Monday, March 05, 2012

The Wayward #ACPA Part 12: Which Factors Favors Which Party the Most

In these series of blog posts, we have been reviewing 11 years of AntiCybersquatting Consumer Protection Act cases, and the 9 factors which make up the bad faith analysis.  As we have seen, the 9 factors are grouped in two groups:  the Good Faith or Mitigating Factors (most like trademark) and the Bad Faith or Aggravating Factors (deal with the DNS stuff). 

In this post, we ask a simple question: which factor favors which party the most.  The results were surprising. 
  • The factors that most favored DNOs were the Bad Faith Factors. 
  • The factor that favored DNOs the most was Factor 7: Misleading Information, which went in favor of DNOs 68% of the time. 
  • The other factor that favored DNOs the majority of the time was Factor 6: Offer to Sell, favoring DNOs 55% of the time. 
  • Factor 8, Multiple Domain Name Registrations, favored DNOs only 40% of the time, even though the median number of domain names at issue is two (read that over a few times to get an idea of why the ACPA has gone astray).
Recall that in general, 64% of cases went in favor of TMOs. That 64% average can be used as a baseline.  
  • All of the Good Faith Factors went in favor of TMOs more than 64% of the time.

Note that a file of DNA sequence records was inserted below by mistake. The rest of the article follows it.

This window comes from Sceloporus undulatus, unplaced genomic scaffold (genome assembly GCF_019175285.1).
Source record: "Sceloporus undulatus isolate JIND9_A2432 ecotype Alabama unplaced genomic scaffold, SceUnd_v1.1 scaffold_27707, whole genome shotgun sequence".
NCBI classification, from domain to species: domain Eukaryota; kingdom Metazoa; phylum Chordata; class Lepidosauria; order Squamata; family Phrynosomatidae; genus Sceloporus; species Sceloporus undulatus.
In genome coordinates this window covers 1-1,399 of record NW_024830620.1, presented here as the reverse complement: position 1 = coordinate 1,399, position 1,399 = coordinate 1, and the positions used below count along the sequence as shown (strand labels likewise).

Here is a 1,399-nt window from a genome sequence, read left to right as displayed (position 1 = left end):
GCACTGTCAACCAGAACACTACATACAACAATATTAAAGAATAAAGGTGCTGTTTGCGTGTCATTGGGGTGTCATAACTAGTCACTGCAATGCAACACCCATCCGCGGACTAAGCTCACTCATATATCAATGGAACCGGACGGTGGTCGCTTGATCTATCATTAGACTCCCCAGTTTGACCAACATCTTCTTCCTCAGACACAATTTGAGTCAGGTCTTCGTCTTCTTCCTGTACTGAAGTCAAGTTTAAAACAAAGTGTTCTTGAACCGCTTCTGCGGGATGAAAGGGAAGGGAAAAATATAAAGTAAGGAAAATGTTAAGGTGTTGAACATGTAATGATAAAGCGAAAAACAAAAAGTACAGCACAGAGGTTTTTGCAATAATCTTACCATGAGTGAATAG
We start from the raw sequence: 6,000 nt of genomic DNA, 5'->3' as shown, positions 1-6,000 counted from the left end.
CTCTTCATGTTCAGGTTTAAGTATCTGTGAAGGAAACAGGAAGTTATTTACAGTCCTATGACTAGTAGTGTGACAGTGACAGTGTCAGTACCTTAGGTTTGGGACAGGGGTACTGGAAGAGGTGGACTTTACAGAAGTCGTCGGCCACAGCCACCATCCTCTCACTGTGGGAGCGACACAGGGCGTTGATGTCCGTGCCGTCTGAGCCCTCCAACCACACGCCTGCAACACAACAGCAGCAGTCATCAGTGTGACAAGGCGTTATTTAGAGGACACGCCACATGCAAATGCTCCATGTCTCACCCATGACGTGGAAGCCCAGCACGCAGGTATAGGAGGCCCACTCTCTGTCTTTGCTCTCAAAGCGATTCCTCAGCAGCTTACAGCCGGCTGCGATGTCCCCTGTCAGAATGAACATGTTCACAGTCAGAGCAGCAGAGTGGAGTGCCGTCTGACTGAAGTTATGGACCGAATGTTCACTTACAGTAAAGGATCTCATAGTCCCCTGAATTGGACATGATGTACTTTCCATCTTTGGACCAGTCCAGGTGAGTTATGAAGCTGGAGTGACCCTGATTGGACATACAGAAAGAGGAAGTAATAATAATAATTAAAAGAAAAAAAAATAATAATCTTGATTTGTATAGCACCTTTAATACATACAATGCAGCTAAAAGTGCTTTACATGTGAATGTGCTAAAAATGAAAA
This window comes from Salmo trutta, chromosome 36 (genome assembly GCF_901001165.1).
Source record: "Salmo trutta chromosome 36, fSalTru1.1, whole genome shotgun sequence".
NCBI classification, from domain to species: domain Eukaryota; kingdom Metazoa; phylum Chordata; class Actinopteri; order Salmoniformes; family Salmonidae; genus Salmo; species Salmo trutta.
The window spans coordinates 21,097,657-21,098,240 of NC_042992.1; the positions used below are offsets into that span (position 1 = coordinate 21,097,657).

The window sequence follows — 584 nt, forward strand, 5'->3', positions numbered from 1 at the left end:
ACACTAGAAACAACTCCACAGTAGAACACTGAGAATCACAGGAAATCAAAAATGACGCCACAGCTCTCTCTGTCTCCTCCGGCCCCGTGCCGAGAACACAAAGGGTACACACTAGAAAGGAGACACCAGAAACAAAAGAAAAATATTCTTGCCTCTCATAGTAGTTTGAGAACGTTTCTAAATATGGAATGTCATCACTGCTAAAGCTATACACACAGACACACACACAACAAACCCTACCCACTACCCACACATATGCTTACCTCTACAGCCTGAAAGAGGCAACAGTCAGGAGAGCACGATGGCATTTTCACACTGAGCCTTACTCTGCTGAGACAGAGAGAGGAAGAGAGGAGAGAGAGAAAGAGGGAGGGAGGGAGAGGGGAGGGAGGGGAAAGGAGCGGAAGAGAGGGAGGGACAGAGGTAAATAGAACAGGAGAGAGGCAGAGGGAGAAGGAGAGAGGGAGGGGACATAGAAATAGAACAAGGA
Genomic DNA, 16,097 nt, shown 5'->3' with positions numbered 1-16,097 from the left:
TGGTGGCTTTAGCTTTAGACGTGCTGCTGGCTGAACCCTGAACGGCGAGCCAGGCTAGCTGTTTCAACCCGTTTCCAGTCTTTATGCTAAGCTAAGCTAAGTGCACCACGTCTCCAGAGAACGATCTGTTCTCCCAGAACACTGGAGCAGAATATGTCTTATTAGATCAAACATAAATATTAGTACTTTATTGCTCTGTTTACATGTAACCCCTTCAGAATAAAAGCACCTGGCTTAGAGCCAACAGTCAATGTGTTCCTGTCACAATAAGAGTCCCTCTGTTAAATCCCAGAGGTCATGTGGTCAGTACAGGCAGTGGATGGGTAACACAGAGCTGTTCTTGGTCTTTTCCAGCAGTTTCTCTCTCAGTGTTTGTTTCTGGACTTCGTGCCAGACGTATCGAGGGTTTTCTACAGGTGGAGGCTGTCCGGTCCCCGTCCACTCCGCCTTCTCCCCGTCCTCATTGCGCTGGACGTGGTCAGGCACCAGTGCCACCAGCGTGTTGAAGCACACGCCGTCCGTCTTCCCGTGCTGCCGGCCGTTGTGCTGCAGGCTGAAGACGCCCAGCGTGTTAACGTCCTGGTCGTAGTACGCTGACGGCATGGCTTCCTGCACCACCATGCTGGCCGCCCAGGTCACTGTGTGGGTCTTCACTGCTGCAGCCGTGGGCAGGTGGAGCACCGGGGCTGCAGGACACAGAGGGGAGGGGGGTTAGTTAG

• None of the Bad Faith Factors went in favor of TMOs more than 64% of the time (Factor 5: Intent to Divert is on the 66%-line).
For the Good Faith Factors, the spread of the factor that went in favor of TMOs the most and the one that went in their favor the least was 14 percentage points; a relatively constrained spread. For the Bad Faith Factors, the spread was 60 percentage points. There is a greater dynamic with the Bad Faith Factors than for the Good Faith Factors.

One factor looks out of place. Factor 9, Famous Trademark, looks more like a Good Faith Factor than a Bad Faith Factor. The Good Faith Factors are traditional trademark law considerations (fair use, prior use, famous); the Bad Faith Factors are all unique to the Internet (diverting domain names, false information in domain name registration). Factor 9 looks more like the Good Faith (Trademark) factors and in fact is scored more like the Good Faith Factors. If we move Factor 9 over to the Good Faith Factors, the spread of percentage points for the Good Faith Factors changes from 14 to 16 points (a marginal change), where this move changes the spread of the Bad Faith Factors from 60 points to 34 points (a 26 point change).

Chart above compares number of cases factors was scored in favor of TMO as opposed to in favor of DNO; "neutral" scores were ignored.

Next: Which Set of Factors are Most Important?
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